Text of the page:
Their algorithm that is actually these are the foods that you are genetically, that genetically would work best for your body. And I think that is pretty dang incredible, right? So you've got a grocery list that says, Hey, start incorporating these specific foods into your diet. This is what your genetics like, this is what your genetics need. I think that is just absolutely fascinating. And we're at such a great time in technology that we can have a tool like that that's available to us. So as I get more and more into this practice, and become more and more familiar with the tools and with different things in our body that react to food and react to our environment, and can help and support us in having these optimally healthy terrains, right, these optimally healthy bodies, it's like when I think about bloodwork, and I don't want to just be in the normal range of bloodwork, I want to be an optimal range. If a good vitamin D certain level is 65 to 100, I want to be in 90 to 100. Right? I want to be an optimal levels of thing. So I offer that to you, as you think about cancer prevention. What does that mean to you?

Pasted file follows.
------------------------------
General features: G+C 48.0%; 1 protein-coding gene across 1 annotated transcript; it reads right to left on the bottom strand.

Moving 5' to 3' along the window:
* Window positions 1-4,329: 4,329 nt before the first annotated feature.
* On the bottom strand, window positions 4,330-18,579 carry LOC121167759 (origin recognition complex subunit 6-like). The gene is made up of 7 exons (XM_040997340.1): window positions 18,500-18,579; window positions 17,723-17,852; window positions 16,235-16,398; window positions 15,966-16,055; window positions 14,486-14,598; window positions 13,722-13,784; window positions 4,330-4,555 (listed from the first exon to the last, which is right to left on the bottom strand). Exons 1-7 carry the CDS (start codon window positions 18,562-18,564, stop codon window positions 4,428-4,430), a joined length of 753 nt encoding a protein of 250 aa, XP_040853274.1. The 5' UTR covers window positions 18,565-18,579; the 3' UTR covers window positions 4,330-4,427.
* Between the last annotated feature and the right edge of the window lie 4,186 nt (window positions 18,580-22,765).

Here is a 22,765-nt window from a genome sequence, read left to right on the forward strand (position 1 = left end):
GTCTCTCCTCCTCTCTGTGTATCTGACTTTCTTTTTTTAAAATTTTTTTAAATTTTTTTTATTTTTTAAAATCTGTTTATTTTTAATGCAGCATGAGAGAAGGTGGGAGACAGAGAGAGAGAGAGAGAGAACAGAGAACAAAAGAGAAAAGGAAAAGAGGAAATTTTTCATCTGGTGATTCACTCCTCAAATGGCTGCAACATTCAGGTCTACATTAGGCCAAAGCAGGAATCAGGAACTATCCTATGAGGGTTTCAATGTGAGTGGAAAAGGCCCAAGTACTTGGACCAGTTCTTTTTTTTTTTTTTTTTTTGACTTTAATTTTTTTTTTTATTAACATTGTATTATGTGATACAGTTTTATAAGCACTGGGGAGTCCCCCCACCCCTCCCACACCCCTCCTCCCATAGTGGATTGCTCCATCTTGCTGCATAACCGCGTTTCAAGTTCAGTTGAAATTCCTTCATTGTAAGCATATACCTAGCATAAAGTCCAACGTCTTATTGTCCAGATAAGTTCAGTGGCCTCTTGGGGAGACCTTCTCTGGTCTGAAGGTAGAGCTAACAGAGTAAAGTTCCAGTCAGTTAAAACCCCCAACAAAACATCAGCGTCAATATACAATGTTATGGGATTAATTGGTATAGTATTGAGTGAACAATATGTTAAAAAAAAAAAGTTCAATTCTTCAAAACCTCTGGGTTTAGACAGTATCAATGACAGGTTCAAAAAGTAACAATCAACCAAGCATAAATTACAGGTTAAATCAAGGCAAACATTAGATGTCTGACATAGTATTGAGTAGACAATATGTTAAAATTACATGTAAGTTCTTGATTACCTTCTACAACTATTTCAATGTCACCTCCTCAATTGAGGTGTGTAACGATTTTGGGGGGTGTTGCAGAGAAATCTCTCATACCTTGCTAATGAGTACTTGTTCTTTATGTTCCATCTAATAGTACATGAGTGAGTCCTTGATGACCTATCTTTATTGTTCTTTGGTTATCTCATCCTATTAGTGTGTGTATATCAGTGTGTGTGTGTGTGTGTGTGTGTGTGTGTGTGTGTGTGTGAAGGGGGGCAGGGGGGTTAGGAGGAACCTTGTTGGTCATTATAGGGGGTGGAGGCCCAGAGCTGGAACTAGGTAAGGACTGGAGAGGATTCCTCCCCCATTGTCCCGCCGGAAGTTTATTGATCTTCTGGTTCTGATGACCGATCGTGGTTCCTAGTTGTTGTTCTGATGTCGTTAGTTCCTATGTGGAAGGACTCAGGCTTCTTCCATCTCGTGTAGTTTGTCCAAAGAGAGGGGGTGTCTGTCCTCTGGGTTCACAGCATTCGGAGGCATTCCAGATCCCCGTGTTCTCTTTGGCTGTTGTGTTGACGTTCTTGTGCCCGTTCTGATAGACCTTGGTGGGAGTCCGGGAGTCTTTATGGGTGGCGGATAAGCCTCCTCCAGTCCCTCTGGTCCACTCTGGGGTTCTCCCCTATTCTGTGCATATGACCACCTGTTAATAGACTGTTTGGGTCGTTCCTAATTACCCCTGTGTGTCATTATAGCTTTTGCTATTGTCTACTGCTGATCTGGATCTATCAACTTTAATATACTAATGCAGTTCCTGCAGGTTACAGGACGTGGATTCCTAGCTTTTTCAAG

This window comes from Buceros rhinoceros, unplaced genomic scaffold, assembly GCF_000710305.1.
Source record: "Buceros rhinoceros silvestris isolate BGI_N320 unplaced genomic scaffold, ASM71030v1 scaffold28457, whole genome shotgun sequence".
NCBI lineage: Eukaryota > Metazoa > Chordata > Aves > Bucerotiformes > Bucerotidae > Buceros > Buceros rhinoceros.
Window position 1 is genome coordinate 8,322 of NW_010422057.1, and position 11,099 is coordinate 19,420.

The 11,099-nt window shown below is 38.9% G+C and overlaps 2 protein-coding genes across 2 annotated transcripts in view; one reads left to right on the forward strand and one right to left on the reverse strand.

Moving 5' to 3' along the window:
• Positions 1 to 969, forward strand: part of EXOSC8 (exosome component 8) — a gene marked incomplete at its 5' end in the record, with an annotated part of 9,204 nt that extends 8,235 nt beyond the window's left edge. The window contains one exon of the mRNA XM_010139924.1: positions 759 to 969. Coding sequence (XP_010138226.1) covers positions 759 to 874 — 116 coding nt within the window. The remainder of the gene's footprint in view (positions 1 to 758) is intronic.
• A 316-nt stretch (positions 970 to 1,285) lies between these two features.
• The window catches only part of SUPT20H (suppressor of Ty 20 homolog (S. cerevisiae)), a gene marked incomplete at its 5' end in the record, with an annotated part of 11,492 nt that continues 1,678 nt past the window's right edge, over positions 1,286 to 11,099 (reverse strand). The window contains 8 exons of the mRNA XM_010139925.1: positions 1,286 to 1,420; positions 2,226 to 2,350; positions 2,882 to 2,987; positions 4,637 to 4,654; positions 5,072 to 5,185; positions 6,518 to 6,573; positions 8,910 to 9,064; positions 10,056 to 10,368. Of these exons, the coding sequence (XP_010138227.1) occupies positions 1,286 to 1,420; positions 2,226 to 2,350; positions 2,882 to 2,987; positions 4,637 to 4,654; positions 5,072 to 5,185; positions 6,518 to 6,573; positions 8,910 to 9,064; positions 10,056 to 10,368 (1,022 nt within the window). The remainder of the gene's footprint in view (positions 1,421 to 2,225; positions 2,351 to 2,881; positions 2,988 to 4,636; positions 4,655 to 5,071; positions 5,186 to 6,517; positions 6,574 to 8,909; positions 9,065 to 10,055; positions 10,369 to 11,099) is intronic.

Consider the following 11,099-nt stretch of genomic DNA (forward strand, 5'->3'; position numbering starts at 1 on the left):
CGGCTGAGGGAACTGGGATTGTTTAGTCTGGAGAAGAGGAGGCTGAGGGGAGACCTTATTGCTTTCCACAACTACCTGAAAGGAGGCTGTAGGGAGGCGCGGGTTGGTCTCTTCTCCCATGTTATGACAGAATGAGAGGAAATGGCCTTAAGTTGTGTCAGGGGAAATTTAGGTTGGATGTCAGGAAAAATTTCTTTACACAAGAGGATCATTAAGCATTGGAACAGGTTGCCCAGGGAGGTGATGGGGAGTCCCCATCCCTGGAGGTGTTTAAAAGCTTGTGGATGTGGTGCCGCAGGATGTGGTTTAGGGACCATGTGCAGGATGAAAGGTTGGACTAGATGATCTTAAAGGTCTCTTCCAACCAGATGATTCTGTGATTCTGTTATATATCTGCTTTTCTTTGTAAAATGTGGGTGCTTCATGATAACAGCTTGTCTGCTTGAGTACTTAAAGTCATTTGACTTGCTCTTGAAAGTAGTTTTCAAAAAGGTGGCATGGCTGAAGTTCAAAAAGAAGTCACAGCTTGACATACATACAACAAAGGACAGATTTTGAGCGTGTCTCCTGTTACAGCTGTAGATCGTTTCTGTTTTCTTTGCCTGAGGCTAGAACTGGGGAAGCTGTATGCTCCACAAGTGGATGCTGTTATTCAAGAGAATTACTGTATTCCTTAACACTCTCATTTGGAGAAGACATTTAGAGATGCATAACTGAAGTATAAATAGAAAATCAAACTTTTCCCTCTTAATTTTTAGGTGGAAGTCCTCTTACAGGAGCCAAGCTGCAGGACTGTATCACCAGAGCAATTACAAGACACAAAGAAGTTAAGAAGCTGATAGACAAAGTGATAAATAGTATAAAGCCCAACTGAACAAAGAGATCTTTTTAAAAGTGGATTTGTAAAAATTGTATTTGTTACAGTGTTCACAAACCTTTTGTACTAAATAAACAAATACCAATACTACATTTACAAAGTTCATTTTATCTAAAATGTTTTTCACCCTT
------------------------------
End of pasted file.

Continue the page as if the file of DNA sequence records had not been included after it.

What power do you have over it? And if you could look back and say, okay, am I willing to admit that maybe I wasn't really healthy before I got diagnosed with cancer? Maybe there was a cancer process happening in me for a long time. What, if anything, do I have power over that didn't even look up before then because I just thought I was healthy.
And see what comes up for you.
I would, again, love to hear about it. And if you want to dig deeper into that, you can also join me in my program, 90 days of wellness, you can find that on my website, the breast cancer recovery, coach.com and 90 days of wellness is heart centered wellness program, where we start to evaluate everything from having a healthy gut and a microbiome and what that means to you how you approach food, sleep, exercise, self love, self compassion, and self care. Because I am not an advocate of a healthy body means beat your body up and deprive yourself of good food and do HIIT workouts until you can't stand straight anymore. That's not the approach that I take to wellness. So if you'd like to dig into that with me during National Cancer Prevention Month, I would love to see you there 90 days of wellness and again, you can find that on my website. All right. I will talk to you again next week. And until then, have a great week and be good to yourself. Take care.